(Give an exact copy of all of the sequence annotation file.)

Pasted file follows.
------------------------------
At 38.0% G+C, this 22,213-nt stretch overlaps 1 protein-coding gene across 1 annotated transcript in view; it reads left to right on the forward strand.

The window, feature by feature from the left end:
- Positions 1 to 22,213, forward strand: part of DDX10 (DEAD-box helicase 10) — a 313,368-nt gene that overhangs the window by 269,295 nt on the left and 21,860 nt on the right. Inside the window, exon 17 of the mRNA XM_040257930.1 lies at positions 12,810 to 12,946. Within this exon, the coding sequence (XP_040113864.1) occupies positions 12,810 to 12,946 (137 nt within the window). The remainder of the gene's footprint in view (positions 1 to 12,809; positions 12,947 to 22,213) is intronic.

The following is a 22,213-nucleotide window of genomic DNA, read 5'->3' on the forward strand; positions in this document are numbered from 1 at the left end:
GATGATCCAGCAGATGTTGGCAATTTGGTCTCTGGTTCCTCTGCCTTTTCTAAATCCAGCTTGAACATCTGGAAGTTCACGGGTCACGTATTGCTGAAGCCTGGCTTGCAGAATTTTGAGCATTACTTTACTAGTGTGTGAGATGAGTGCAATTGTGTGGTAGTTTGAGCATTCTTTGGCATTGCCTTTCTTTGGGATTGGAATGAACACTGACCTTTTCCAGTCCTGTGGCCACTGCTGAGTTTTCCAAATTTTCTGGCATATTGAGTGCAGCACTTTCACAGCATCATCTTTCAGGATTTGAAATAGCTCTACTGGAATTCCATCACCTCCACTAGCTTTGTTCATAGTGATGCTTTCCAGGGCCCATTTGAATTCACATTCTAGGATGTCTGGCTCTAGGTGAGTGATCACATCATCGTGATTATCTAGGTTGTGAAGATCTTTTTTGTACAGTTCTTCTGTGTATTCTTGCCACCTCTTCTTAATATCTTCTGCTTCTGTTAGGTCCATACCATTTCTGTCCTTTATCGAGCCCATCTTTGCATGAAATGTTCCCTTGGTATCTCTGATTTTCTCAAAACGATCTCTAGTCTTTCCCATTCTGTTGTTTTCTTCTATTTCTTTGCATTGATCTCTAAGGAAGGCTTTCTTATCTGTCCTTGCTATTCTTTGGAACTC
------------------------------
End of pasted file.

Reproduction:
At 38.0% G+C, this 22,213-nt stretch overlaps 1 protein-coding gene across 1 annotated transcript in view; it reads left to right on the forward strand.

The window, feature by feature from the left end:
- Positions 1 to 22,213, forward strand: part of DDX10 (DEAD-box helicase 10) — a 313,368-nt gene that overhangs the window by 269,295 nt on the left and 21,860 nt on the right. Inside the window, exon 17 of the mRNA XM_040257930.1 lies at positions 12,810 to 12,946. Within this exon, the coding sequence (XP_040113864.1) occupies positions 12,810 to 12,946 (137 nt within the window). The remainder of the gene's footprint in view (positions 1 to 12,809; positions 12,947 to 22,213) is intronic.

The following is a 22,213-nucleotide window of genomic DNA, read 5'->3' on the forward strand; positions in this document are numbered from 1 at the left end:
GATGATCCAGCAGATGTTGGCAATTTGGTCTCTGGTTCCTCTGCCTTTTCTAAATCCAGCTTGAACATCTGGAAGTTCACGGGTCACGTATTGCTGAAGCCTGGCTTGCAGAATTTTGAGCATTACTTTACTAGTGTGTGAGATGAGTGCAATTGTGTGGTAGTTTGAGCATTCTTTGGCATTGCCTTTCTTTGGGATTGGAATGAACACTGACCTTTTCCAGTCCTGTGGCCACTGCTGAGTTTTCCAAATTTTCTGGCATATTGAGTGCAGCACTTTCACAGCATCATCTTTCAGGATTTGAAATAGCTCTACTGGAATTCCATCACCTCCACTAGCTTTGTTCATAGTGATGCTTTCCAGGGCCCATTTGAATTCACATTCTAGGATGTCTGGCTCTAGGTGAGTGATCACATCATCGTGATTATCTAGGTTGTGAAGATCTTTTTTGTACAGTTCTTCTGTGTATTCTTGCCACCTCTTCTTAATATCTTCTGCTTCTGTTAGGTCCATACCATTTCTGTCCTTTATCGAGCCCATCTTTGCATGAAATGTTCCCTTGGTATCTCTGATTTTCTCAAAACGATCTCTAGTCTTTCCCATTCTGTTGTTTTCTTCTATTTCTTTGCATTGATCTCTAAGGAAGGCTTTCTTATCTGTCCTTGCTATTCTTTGGAACTC